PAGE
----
Korea’s economic conditions are showing minor signs of improvement, but the country continues to face negative external factors created largely by the eurozone debt crisis, the finance ministry said Thursday.
In its monthly report on the latest economic conditions, the Ministry of Strategy and Finance said a drop in the country’s exports due to a global economic slowdown was one of the main sources of concern for Korea.
“Our economy recently saw some improvements amid stability in employment and inflation with most major indicators, including consumption, investment and output by the service industry, also showing signs of improvement,” the report said.
“But the output of the mining industry and manufacturing industry continue to suffer from dwindling exports.”
The country saw its exports slip 6.2 percent from a year earlier in August with its imports also shrinking 9.8 percent.
“With spreading concerns over a global economic downturn sparked by the eurozone crisis and worsening consumer sentiment also hurting local consumption, domestic and external uncertainties continue to persist,” the report said.
The ministry said such uncertainties are leading to a drop in investment, which it said is an “important factor that determines the country’s long-term production capability while also playing an important role in the country’s economic growth and overcoming a crisis.”
The amount of investment made in equipment and facilities in 2011 grew only 3.7 percent from a year earlier, compared with an average 9.1 percent increase during the 1991-2000 period and 20.3 percent in the 1971-1980 period, the ministry said.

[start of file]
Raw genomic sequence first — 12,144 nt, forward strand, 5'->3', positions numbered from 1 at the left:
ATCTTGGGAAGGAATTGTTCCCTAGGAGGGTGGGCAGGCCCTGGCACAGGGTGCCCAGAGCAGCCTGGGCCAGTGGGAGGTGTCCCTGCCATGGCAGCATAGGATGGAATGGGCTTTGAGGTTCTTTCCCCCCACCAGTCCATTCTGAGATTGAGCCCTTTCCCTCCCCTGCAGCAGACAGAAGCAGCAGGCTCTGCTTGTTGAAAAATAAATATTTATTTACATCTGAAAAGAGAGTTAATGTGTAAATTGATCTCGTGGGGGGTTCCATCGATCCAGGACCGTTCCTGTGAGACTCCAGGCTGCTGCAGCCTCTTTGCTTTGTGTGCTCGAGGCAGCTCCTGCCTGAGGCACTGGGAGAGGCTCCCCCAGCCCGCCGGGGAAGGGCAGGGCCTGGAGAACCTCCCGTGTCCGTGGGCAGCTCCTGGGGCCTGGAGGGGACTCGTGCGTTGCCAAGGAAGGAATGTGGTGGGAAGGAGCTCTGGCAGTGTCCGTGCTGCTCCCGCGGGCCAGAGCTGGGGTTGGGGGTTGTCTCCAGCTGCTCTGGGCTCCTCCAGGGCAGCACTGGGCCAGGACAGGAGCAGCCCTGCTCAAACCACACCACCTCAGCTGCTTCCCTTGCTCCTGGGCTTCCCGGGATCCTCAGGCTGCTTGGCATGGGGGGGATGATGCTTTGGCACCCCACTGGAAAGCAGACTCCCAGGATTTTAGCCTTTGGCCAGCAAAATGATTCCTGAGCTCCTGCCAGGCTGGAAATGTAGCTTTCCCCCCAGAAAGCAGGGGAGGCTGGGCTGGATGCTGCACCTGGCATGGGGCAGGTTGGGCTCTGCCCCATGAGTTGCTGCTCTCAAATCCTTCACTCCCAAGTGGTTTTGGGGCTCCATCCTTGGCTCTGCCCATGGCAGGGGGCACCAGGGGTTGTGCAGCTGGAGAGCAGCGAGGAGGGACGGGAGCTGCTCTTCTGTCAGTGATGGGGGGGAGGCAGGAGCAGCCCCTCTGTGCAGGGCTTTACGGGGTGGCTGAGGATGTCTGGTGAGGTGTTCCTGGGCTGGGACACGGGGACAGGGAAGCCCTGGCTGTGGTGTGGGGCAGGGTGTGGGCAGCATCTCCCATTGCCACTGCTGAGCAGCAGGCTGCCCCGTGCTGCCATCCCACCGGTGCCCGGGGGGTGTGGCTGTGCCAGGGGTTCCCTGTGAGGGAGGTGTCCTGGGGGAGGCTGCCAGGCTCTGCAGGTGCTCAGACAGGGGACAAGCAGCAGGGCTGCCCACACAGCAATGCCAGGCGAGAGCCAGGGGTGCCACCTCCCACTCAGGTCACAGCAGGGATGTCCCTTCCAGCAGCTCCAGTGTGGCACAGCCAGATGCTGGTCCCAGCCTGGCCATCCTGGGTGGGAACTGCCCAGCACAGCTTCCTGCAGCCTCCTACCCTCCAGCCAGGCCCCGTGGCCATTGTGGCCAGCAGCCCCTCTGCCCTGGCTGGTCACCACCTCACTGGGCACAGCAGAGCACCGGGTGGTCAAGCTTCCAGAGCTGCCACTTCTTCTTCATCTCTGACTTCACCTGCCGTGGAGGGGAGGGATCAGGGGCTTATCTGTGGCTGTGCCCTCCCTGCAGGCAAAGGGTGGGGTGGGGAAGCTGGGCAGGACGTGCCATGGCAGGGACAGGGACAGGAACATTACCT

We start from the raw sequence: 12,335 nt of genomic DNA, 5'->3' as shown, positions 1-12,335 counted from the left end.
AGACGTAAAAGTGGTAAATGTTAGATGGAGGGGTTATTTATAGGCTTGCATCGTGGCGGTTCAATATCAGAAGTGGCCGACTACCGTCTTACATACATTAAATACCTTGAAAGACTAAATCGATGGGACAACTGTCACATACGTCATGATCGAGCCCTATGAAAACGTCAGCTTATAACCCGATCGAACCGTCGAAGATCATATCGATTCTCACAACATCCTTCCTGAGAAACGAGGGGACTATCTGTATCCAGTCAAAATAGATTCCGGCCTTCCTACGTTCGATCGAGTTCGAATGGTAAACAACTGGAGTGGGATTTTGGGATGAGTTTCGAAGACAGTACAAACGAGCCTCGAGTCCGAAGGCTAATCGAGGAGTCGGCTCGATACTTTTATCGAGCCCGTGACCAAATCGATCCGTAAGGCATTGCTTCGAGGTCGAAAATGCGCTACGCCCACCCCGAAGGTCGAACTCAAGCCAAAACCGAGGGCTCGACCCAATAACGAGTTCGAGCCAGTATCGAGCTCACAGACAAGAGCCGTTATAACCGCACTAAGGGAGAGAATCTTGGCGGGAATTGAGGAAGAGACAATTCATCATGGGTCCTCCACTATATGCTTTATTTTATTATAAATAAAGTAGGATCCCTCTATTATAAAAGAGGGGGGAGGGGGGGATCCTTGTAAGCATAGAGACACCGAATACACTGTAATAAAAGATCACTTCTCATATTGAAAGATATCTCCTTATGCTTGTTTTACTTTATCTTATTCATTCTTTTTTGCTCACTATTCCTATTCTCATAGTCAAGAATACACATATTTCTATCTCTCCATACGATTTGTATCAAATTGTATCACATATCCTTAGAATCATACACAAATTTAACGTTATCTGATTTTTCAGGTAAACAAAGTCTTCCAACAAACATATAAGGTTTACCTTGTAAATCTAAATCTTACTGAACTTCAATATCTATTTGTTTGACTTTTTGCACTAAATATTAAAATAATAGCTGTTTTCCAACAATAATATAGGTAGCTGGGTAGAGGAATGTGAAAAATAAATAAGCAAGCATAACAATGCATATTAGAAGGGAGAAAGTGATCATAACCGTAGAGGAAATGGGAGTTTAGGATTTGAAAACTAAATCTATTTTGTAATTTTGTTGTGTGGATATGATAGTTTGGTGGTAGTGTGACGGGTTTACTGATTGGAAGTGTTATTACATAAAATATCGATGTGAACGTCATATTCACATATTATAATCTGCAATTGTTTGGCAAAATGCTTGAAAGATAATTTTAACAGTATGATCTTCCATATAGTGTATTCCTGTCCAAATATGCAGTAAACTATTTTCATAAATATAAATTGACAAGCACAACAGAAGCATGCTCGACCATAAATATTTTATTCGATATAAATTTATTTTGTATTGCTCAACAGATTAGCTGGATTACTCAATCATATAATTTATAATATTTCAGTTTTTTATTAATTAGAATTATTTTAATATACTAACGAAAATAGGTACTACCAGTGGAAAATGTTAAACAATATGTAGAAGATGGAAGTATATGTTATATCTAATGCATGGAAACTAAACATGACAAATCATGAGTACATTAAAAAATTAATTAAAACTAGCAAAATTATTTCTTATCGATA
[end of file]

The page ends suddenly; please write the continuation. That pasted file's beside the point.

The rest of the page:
The report, called the Green Book, still pointed to improvements in main economic indicators, such as easing inflation, as a sign of stability in the local market.
The country’s consumer price index rose 1.2 percent from a year earlier in August, the lowest growth in over 12 years since May 2000, with 470,000 new jobs added to the market, pulling up the country’s employment rate to 60.3 percent.
The ministry, however, said the eurozone debt woes, along with slower-than-expected growth in China and an economic slowdown in the United States will continue to weigh down the country’s economic recovery.
“The eurozone continues to face stagnation while the growth of newly emerging economies is also weakening,” it said.
“The growth rate of the US economy in the second quarter has been revised up from 1.5 percent to 1.7 percent, but the country’s economic recovery has yet to pick up pace with its consumer and investor sentiments still showing signs of dullness.”